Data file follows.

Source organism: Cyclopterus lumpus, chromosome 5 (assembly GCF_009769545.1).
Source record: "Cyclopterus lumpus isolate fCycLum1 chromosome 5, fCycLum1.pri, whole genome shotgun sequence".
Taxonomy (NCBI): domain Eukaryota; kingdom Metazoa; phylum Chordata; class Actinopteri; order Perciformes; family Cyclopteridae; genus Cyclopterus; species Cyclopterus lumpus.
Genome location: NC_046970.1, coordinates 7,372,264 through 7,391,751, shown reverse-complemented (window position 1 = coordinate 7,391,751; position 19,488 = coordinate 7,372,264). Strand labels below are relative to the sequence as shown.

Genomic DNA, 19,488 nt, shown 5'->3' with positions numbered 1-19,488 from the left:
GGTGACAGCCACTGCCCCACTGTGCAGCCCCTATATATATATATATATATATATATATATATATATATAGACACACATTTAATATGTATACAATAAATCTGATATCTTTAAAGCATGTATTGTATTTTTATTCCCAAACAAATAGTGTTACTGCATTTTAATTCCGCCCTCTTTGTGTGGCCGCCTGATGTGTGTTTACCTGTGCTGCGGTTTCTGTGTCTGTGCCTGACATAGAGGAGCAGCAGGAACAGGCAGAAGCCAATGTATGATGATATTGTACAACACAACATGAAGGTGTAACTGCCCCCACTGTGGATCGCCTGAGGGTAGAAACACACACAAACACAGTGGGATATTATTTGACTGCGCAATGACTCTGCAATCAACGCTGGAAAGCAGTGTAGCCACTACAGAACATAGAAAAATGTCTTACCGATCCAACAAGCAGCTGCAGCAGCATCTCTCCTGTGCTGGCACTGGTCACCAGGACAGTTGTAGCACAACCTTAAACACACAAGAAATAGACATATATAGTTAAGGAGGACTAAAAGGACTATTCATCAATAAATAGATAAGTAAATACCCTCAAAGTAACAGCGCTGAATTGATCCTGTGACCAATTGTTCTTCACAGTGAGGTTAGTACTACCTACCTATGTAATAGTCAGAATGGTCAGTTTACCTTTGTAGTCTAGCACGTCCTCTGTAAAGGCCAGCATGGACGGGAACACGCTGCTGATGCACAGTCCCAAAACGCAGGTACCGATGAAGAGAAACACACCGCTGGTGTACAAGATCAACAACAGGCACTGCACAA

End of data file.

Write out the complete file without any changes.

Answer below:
Source organism: Cyclopterus lumpus, chromosome 5 (assembly GCF_009769545.1).
Source record: "Cyclopterus lumpus isolate fCycLum1 chromosome 5, fCycLum1.pri, whole genome shotgun sequence".
Taxonomy (NCBI): domain Eukaryota; kingdom Metazoa; phylum Chordata; class Actinopteri; order Perciformes; family Cyclopteridae; genus Cyclopterus; species Cyclopterus lumpus.
Genome location: NC_046970.1, coordinates 7,372,264 through 7,391,751, shown reverse-complemented (window position 1 = coordinate 7,391,751; position 19,488 = coordinate 7,372,264). Strand labels below are relative to the sequence as shown.

Genomic DNA, 19,488 nt, shown 5'->3' with positions numbered 1-19,488 from the left:
GGTGACAGCCACTGCCCCACTGTGCAGCCCCTATATATATATATATATATATATATATATATATATATAGACACACATTTAATATGTATACAATAAATCTGATATCTTTAAAGCATGTATTGTATTTTTATTCCCAAACAAATAGTGTTACTGCATTTTAATTCCGCCCTCTTTGTGTGGCCGCCTGATGTGTGTTTACCTGTGCTGCGGTTTCTGTGTCTGTGCCTGACATAGAGGAGCAGCAGGAACAGGCAGAAGCCAATGTATGATGATATTGTACAACACAACATGAAGGTGTAACTGCCCCCACTGTGGATCGCCTGAGGGTAGAAACACACACAAACACAGTGGGATATTATTTGACTGCGCAATGACTCTGCAATCAACGCTGGAAAGCAGTGTAGCCACTACAGAACATAGAAAAATGTCTTACCGATCCAACAAGCAGCTGCAGCAGCATCTCTCCTGTGCTGGCACTGGTCACCAGGACAGTTGTAGCACAACCTTAAACACACAAGAAATAGACATATATAGTTAAGGAGGACTAAAAGGACTATTCATCAATAAATAGATAAGTAAATACCCTCAAAGTAACAGCGCTGAATTGATCCTGTGACCAATTGTTCTTCACAGTGAGGTTAGTACTACCTACCTATGTAATAGTCAGAATGGTCAGTTTACCTTTGTAGTCTAGCACGTCCTCTGTAAAGGCCAGCATGGACGGGAACACGCTGCTGATGCACAGTCCCAAAACGCAGGTACCGATGAAGAGAAACACACCGCTGGTGTACAAGATCAACAACAGGCACTGCACAA